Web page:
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Everyone is afraid…

Everyone is afraid. The people gloving up and masking their faces are often mocked for being afraid. They are afraid. They are afraid for their health. Perhaps afraid of dying. The people demanding to open up the economy and get back to work are also afraid. They are afraid of not being able to provide for their families or of losing their businesses. It’s fear. Just a different fear. Those believing the virus is contrived and is a conspiracy to take over our lands are also afraid. Afraid of losing their freedom and their way of life. There are those afraid of being carriers and being responsible for bringing the virus into their home or to people they love. Some are afraid of abuse or depression or going stir crazy. It is all fear.

I’ve taken to asking people to name their fear. It seems helpful to try to get them to name what they’re afraid of and then to address the fear. Did God promise you good health? Did God promise you freedom to worship as you please? Did God promise you that you will never hurt others? As we reflect on what we are fearful about we can confess it and turn from it and love our neighbor more freely. We can more easily soften our judgments about other’s “stupid” fears when we know we are fearful, too.

I’ve found the first step is to acknowledge my own fears. I’m most terrified I’ll get the virus and bring it into my home and hurt or kill people I love. Recognizing that fear is real and possible allows me to bring it to Jesus. I can fully place my trust in him that even if I become a carrier of the virus I can trust his will to be done. I can then walk in the freedom of acting wisely and loving people well. Of taking good precautions without the demand to get it perfectly right. After that I’m free to listen to others and ask them to acknowledge their fears. Acknowledging fear has de-escalated quite a few rather rabid conversations.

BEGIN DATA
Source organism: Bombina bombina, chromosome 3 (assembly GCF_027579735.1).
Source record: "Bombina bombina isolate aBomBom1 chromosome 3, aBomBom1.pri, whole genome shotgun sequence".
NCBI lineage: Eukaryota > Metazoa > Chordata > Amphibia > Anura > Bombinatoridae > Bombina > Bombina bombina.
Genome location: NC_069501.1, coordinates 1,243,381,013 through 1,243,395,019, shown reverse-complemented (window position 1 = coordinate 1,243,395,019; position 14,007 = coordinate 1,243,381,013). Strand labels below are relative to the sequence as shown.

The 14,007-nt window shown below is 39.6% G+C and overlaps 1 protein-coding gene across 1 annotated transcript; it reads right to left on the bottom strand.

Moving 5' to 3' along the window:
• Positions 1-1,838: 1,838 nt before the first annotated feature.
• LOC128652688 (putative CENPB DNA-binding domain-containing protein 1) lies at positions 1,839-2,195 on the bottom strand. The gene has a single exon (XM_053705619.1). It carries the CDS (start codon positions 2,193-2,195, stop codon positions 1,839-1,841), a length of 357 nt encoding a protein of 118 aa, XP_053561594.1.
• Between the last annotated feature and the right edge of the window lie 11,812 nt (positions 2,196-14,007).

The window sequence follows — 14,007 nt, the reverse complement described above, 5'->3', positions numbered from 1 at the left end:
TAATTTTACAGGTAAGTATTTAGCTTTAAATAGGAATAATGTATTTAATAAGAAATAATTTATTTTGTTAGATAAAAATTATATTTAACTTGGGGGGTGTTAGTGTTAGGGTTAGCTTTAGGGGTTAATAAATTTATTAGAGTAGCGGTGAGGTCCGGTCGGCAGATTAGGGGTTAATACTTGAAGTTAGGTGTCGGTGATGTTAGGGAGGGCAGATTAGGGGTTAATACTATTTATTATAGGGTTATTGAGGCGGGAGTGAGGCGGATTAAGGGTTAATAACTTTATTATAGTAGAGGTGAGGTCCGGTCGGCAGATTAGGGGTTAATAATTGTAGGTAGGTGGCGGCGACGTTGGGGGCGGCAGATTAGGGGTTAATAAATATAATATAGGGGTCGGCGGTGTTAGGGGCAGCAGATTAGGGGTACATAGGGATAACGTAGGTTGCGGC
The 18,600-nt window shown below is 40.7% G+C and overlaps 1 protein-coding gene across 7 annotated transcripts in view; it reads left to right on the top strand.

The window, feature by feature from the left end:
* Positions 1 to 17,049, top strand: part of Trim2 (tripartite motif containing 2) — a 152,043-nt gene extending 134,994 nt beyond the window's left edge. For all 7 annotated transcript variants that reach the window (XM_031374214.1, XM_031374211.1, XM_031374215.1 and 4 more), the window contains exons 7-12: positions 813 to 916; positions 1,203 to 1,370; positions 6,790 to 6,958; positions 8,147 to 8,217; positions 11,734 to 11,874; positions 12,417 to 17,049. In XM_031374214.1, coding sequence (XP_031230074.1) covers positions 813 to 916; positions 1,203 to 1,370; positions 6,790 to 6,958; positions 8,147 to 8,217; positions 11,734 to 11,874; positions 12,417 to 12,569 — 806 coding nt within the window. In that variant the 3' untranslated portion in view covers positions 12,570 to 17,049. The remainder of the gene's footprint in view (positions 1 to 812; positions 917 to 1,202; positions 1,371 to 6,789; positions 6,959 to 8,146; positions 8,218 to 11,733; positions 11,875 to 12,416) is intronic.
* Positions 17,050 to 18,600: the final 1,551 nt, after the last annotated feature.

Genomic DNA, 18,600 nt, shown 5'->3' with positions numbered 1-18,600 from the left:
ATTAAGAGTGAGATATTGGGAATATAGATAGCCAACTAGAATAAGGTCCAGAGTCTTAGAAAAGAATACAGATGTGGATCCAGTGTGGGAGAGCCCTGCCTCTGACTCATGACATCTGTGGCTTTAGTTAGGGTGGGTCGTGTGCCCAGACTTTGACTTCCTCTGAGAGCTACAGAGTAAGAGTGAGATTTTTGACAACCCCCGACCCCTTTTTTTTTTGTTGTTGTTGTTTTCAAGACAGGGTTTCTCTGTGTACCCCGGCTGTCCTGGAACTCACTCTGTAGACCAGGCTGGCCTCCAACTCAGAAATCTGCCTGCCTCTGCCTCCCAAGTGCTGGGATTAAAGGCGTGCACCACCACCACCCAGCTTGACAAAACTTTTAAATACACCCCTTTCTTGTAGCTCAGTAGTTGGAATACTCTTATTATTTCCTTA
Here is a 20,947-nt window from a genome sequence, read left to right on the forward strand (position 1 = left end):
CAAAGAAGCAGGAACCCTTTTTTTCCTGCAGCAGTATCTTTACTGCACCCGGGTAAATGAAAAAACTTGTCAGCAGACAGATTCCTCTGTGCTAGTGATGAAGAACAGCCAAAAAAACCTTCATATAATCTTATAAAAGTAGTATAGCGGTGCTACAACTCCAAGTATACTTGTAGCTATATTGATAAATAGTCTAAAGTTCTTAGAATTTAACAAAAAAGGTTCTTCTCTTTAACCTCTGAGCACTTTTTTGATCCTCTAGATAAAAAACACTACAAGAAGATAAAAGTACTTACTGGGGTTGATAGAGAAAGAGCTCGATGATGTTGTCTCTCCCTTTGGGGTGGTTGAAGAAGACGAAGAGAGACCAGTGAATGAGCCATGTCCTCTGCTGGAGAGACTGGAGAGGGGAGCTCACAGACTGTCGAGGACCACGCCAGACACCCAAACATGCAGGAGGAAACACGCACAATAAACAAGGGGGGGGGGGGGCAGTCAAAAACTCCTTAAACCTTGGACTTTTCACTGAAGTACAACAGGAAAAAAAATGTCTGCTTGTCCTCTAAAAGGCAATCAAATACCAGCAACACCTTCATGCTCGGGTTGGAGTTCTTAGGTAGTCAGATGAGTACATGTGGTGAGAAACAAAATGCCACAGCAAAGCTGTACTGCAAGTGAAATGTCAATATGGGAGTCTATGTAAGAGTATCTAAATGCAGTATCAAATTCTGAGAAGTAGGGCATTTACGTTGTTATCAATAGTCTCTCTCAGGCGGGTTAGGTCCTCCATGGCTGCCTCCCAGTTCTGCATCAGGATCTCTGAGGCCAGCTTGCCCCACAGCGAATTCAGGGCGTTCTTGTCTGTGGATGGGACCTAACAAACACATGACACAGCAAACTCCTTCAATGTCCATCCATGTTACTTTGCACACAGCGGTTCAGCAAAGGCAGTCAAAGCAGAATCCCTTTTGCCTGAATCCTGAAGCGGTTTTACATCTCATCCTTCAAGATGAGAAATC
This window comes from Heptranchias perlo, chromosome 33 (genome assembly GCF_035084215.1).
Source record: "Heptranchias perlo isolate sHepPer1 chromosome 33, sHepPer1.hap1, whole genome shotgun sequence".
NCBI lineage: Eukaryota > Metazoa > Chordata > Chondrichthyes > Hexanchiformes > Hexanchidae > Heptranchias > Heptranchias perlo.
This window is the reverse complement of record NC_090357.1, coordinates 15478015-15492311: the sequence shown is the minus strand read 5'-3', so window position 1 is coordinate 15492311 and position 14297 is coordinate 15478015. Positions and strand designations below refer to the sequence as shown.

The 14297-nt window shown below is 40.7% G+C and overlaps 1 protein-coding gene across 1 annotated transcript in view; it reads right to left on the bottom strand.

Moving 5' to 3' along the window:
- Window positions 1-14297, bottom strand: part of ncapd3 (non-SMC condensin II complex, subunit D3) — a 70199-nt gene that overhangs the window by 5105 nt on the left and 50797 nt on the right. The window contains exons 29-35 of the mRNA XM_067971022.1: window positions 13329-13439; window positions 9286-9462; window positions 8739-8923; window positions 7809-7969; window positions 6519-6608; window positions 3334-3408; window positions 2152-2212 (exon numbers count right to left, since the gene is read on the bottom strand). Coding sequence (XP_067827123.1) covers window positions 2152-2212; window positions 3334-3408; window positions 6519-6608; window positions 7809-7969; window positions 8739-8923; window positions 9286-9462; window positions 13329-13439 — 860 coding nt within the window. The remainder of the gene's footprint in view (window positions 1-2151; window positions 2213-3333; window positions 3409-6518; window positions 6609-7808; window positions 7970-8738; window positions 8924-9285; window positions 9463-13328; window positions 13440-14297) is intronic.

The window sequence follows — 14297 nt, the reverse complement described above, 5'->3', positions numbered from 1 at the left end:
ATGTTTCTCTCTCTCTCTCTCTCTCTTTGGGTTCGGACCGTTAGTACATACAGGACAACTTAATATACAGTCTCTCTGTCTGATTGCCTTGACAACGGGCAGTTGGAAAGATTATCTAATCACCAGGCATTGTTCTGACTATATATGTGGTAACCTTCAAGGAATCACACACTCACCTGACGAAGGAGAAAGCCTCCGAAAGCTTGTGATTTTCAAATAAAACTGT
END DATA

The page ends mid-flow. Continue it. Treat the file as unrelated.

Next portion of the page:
What’s your deep fear?

3 Comments

  1. I really appreciate you sharing this insight, Rod. Many of the shamers on social media get me down, even if I agree with their opinion on wearing masks and such, and it’s helpful to put into perspective that they are fearful, too. It makes me see people differently when you think of it in this way.

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  2. Thanks for these thoughts, Rod. I’m afraid of having an invisible and unpredictable enemy that may or may not be lurking around every corner, but that may have already been the case! I am also resistant to living in fear, so I often feel conflicted these days.

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  3. I think you’re nailing it here. Scared-rabid animals are gonna fight each other even when it doesn’t make sense. Thanks for confessing your fear…which happens to be the same as mine. Not being controlled by the fear doesn’t mean not taking responsibility. In fact, acknowledging the fear (which is not irrational) allows me to think and act, rather than cower or lash out in contempt.

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